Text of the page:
Relocating To Houston TX Guide
Houston is the fourth largest city in the United States. The oil and gas industry is a major contributor to the economy of the area, and the city is known for an outstanding skyline, defined by the remarkable skyscrapers constructed by some of the largest corporations the United States (and the world). The city is also home to a number of highly-acclaimed research and medical centers.
Houstonians enjoy a wide, year-round variety of various cultural activities. The city has some of the best museums in the nation, and is home to a number of excellent opera and ballet companies. Many other entertainment options are available, from a tour of the famous Johnson Space Center to the annual Houston Livestock Show and Rodeo.
Houston has many lodging choices and is a major destination of choice for conventions. With literally thousands of excellent restaurants abounding in all parts of the city, visitors are delighted to find a remarkably wide assortment of dining options. Houston also boasts some of the lowest dining prices in the nation.
Neighborhoods in Houston Texas:
A large portion of Houston, Texas is composed of residential suburbs located outside the main perimeter of town. This page focuses on neighborhoods that are attractive to visitors in the way of restaurants, entertainment, and choice hotels.
The Downtown Tunnels, a system of air-conditioned tunnels that connect 82 buildings, are home to a wide variety of shopping. More than 100 cafes, galleries, restaurants and shops line the tunnels.
With the exception of Downtown and the Post Oak District, Central Houston is composed of the area inside the boundary of Highway 610 Loop, which includes a number of communities. The streets of the exclusive River Oaks neighborhood are lined with impressive mansions. River Oaks also contains many restaurants, galleries, nightspots, and theaters. The Upper Kirby District has a patently British feel with antique red English phone booths lining the streets and a unique collection of shops and restaurants. Montrose is the place to be on a Friday or Saturday night, with an eclectic mix of hotels, shops, galleries, and restaurants. University Village, home to the prestigious Rice University, has the usual assortment of shops, cafes, and nightspots that are popular with the college crowd.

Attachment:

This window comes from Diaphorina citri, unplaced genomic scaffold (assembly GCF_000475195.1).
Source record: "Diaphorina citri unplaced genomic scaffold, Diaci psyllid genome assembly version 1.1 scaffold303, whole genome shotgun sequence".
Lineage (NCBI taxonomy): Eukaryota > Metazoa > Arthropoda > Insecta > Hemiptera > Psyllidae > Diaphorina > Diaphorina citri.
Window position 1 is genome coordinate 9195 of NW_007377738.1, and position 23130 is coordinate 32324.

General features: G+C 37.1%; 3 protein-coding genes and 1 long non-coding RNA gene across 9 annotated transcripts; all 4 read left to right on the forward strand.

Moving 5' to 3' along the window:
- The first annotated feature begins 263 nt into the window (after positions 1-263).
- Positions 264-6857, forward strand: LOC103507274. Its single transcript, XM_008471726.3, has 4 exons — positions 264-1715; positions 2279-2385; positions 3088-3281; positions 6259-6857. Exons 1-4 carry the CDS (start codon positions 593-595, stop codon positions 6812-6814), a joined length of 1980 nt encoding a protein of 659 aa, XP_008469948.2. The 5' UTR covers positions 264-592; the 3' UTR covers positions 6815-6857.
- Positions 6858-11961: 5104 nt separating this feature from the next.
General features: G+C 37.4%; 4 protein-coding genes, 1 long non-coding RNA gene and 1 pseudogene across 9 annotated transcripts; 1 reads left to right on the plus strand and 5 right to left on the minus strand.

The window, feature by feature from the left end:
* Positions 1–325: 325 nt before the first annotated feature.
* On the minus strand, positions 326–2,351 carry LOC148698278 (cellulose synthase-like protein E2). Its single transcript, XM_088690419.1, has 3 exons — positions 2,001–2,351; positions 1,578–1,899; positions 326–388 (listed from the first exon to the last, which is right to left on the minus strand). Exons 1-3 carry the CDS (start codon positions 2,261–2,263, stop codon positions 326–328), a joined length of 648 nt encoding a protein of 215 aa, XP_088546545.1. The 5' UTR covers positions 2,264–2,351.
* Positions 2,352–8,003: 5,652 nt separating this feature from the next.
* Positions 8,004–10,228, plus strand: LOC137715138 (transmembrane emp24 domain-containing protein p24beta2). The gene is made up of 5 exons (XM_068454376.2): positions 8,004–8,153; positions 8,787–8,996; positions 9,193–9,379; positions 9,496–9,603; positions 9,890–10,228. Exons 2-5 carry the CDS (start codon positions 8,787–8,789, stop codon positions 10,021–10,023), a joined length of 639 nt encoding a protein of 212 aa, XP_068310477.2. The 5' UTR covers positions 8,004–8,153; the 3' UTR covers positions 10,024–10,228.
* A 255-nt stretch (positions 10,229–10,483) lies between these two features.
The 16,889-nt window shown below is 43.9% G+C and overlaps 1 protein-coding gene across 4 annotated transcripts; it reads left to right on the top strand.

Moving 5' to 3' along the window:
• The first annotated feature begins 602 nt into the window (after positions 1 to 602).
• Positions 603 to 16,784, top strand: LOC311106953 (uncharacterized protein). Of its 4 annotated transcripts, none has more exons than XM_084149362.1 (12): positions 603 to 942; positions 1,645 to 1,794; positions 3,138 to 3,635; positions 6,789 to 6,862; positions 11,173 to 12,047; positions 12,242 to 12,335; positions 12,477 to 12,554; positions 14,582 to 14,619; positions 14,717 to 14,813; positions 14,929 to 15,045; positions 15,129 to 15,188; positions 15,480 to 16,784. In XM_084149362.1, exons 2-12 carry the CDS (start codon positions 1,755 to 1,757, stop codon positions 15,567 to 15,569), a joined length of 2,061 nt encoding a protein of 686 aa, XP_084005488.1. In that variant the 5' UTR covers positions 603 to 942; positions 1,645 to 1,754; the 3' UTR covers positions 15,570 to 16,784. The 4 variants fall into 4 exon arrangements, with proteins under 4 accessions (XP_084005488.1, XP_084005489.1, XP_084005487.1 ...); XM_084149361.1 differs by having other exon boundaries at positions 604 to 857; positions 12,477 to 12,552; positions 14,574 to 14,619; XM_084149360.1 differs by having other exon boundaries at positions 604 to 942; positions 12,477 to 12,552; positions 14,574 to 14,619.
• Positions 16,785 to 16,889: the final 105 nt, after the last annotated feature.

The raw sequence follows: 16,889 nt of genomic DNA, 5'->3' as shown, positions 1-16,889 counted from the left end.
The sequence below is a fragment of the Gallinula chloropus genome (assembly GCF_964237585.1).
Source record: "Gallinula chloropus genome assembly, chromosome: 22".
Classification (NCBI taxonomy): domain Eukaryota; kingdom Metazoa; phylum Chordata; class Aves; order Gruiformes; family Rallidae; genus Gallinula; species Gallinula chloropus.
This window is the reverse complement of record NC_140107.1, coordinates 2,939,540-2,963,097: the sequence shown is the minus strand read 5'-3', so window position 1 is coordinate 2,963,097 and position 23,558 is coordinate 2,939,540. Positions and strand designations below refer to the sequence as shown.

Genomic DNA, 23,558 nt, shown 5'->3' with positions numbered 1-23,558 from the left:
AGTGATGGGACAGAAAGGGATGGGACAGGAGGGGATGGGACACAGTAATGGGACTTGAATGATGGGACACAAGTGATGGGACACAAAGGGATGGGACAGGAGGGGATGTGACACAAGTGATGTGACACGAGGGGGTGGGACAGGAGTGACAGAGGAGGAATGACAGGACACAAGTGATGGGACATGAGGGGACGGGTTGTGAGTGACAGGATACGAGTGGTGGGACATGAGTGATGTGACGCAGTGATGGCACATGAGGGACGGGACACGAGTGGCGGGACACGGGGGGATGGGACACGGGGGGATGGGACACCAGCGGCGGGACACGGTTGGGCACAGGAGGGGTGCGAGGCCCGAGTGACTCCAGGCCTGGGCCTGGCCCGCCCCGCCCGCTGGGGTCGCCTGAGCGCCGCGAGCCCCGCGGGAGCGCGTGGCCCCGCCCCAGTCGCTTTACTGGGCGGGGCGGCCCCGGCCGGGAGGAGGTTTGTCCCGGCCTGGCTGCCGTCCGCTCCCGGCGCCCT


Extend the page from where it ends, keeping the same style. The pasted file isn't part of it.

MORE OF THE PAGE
Post Oak District:
The Post Oak District’s main attraction is the enormous Galleria, Houston’s premiere shopping mall, which has numerous high-end department stores such as Gucci, Neiman Marcus, Saks Fifth Avenue, Tiffany & Company, and over 300 other shops plus a wide variety of dining venues. There are many more shops and top-notch restaurants nearby which serve to enhance the shopping experience.
The area outside the perimeter of the Highway 610 Loop is known as Greater Houston. It includes much of the city’s residential areas, the University of Houston, and the two airports. The Greater Houston area also features attractions such as the Orange Show.
- Houston is the largest city in the southern U.S. and Texas, and it is the fourth most populous city in the nation (trailing only New York, Los Angeles and Chicago)